By reducing the resolution, you can determine the fastest rate the CPU can send information to the GPU. This maximum rate of information will be directly proportional to the maximum computational speed of the CPU (theoretically, assuming a flawlessly multi-threaded application). This is why powerful processors are important in SLI/CFX configurations. By adding a second GPU, you not only increase the total amount of GPU processing power, but you increase the amount of GPUs that the CPU must communicate with (this is also why the SLI/CFX bridges are required; to allow the GPUs to communicate with each other, instead of having to communicate through the CPU).


That being said I know absolutely nothing about software or programming, and could be totally off my rocker here.

That was exactly the point I was trying to get across to masta. The cpu doesn't build and send frames, it sends information and the gpu renders that information. Thanks for the detailed explanation on the gpu bottleneck. It does make sense when you think of it like that.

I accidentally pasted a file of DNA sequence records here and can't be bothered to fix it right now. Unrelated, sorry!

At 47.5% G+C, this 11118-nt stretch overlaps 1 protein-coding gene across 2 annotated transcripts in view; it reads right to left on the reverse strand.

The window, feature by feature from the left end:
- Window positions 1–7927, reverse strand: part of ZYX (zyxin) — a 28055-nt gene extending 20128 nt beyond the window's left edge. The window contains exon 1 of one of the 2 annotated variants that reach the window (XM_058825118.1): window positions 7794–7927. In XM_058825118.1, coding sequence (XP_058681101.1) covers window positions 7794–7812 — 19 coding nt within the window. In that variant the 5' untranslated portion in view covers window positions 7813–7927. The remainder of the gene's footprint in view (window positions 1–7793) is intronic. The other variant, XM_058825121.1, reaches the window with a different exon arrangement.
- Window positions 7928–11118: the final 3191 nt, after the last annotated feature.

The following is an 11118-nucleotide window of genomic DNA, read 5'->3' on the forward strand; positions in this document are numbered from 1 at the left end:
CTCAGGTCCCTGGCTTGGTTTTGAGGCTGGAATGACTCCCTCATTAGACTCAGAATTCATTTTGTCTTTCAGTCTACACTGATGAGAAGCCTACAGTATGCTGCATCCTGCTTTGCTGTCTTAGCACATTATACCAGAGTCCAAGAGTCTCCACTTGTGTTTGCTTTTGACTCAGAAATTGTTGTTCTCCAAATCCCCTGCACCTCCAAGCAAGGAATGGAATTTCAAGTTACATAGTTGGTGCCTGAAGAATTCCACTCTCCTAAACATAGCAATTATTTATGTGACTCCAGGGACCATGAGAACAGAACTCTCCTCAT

post #96 of 97
Seems like the 4770K does really well.
post #97 of 97
Quote:
Originally Posted by computerparts View Post

That was exactly the point I was trying to get across to masta. The cpu doesn't build and send frames, it sends information and the gpu renders that information. Thanks for the detailed explanation on the gpu bottleneck. It does make sense when you think of it like that.
I think your problem is that you are taking the word build too literally.

You keep associating the word "build" with the word "render".

The CPU is literally assembling the data that is being sent to the GPU for every frame. Last I checked, build and assemble are synonyms. He hasn't explained anything that I haven't. And it certainly isn't the point you were trying to get across, because he just agreed with me. You were sitting here saying the CPU doesn't have anything to do with the GPU nor how fast it renders frames.

Except that isn't the case. The CPU has a huge impact on framerates, and that is what this article is testing and why it is being done with low settings. If you turn the settings up too high, you are potentially limiting the ability for the GPU to RECIEVE frames, and therefore the ability for the CPU to send them as well.

What is being tested is how fast the CPU can "build" or "assemble" or otherwise package the data the GPU needs. I don't know why you can't grasp that simple concept.